I'M NOT THE FIRST nurse to have lived through a serious illness, nor will I be the last. But my learning experience during a recent illness was unique. Each of us incorporates our own past experiences when applying new knowledge, a process known as experiential learning.1 During my hospitalization, I was able to see the care I was receiving through the unique perspective of a clinical nurse specialist.
The learning begins
My illness began with a high fever. I also had perianal and labial rashes. Then came electrolyte imbalances, liver function abnormalities, increasing oxygen demands, and hypotension. These were accompanied by nausea, emesis, urinary and fecal incontinence, and diarrhea. Despite an array of diagnostic studies, the cause of my illness remained unknown.
I was too ill to have the energy or desire to wear my nursing hat while I lay in my hospital bed. But I was keenly aware my health was deteriorating steadily.
Throughout the blur of illness, I had several key learning experiences. I discovered what it is to be a seriously ill patient in a manner that books, clinical hours, or lectures could never convey. I began to question particular practices I'd been insisting clinical nurses employ. I experienced little, if any, benefit from some practices while the value of others was reinforced.
The following experiences deepened my understanding of being a patient.
* Some nurses complained about how busy they were while in my room. Telling patients how busy one is through body language or verbalizing creates a barrier to care. Patients will either not call when they need to, or won't want to let a nurse leave their room because they don't know if or when another one will return.
* I overheard conversations about nurses' personal lives and gossip about other staff members and patients. A seriously ill patient doesn't have the energy or desire to know about the staff's personal lives. Self-preservation and survival are most important to the seriously ill patient. Don't forget that voices drift into patients' rooms even when spoken in normal tones in specially designed sound-reducing facilities. Patients who overhear complaints about unidentified patients and personal gossip about coworkers will wonder how well staff is guarding their own privacy.
* I sometimes had trouble sleeping at night because of noise on the unit. The value of quietness at night can't be overstated. Illness and stress already interfere with the ability to rest comfortably, and unexpected noise disturbs sleep, which is fundamental to healing.
* Nurses assisted me with activities of daily living and made sure everything was within reach. The importance of anticipating patients' needs is vital to their overall recovery because it lets them rest.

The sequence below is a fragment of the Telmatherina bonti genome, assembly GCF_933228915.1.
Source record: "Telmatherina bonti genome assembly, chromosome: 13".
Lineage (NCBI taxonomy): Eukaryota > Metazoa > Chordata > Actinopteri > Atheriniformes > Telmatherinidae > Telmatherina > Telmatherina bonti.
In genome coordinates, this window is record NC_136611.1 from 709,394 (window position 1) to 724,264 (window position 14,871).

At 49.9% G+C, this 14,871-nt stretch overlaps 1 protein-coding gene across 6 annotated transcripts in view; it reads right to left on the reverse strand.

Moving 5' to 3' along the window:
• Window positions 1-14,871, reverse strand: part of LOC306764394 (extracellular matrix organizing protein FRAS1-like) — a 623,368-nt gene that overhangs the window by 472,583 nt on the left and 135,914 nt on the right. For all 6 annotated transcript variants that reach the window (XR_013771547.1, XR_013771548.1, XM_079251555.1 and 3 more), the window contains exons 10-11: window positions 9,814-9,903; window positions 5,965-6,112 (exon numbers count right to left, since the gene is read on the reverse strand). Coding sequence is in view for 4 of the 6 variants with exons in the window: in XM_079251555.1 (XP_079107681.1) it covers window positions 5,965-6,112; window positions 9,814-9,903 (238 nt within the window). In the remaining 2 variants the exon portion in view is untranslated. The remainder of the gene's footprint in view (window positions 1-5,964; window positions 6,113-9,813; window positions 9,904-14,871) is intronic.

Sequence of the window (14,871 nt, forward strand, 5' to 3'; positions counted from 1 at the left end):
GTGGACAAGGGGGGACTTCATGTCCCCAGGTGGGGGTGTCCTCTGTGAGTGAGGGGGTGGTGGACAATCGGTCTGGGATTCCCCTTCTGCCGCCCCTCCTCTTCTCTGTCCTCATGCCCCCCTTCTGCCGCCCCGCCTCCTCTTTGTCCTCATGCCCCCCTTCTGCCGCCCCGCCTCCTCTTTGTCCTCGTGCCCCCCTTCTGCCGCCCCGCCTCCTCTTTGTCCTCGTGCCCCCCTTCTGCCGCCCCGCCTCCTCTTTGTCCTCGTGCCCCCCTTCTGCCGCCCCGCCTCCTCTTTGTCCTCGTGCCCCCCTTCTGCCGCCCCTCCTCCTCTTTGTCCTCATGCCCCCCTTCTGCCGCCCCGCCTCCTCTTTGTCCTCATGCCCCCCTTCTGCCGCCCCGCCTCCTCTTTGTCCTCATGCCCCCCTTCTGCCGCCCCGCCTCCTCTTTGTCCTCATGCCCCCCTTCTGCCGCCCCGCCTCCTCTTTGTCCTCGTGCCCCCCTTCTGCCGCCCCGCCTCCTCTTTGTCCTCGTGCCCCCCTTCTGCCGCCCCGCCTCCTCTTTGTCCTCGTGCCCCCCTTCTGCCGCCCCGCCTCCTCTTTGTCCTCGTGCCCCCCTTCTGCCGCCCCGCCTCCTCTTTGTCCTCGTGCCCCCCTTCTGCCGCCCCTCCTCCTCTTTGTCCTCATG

* Staff members introduced themselves and said goodbye before leaving. Introducing one's self at the beginning of a shift and saying goodbye at the end shows true caring.
* I was told what medications were being given to me, but not provided with a plan of care. I really hungered for a daily plan. Discussing and knowing the plan gives patients a sense of control in an otherwise powerless situation, even if they have little to no strength to actively participate in decision making.
* The multidisciplinary rounding teams made me feel exposed and vulnerable, even though I was a healthcare professional myself. Too often, healthcare professionals communicate with each other in terms that are hard for patients to understand, intimidating them. I couldn't think clearly in my weakened state, so I had trouble communicating my needs. However, when the clinical nurse specialist came to assess me, she successfully identified my needs and communicated them to the rest of the healthcare team.
Diagnosis, then recovery
After more than 2 weeks in the hospital, a new infectious-disease specialist took the time to listen to my partner. His inquiry about the possibility of a medication reaction being the cause of my illness was the key. My knowledge was locked away by my illness, and my partner had only observation skills to offer. But the specialist's willingness to listen, combined with his expertise, led to a diagnosis: drug reaction with eosinophilia and systemic symptoms (DRESS), which is a potentially life-threatening drug-induced hypersensitivity reaction.2 It was caused by a medication I'd started 21 days before the onset of my illness. In most patients, the reaction starts 2 to 6 weeks after taking the drug; fever, malaise, lymphadenopathy, and skin eruptions are the most common signs and symptoms, but they're not always present.2
I rapidly improved within 3 days of discontinuing the medication and was discharged home with instructions to avoid the drug as well as any cross-reacting drugs. I was also advised to tell any family members about DRESS in case of any genetic factors.2 This was my final experiential learning opportunity: Carefully listen to patients and families, regardless of their background knowledge in healthcare.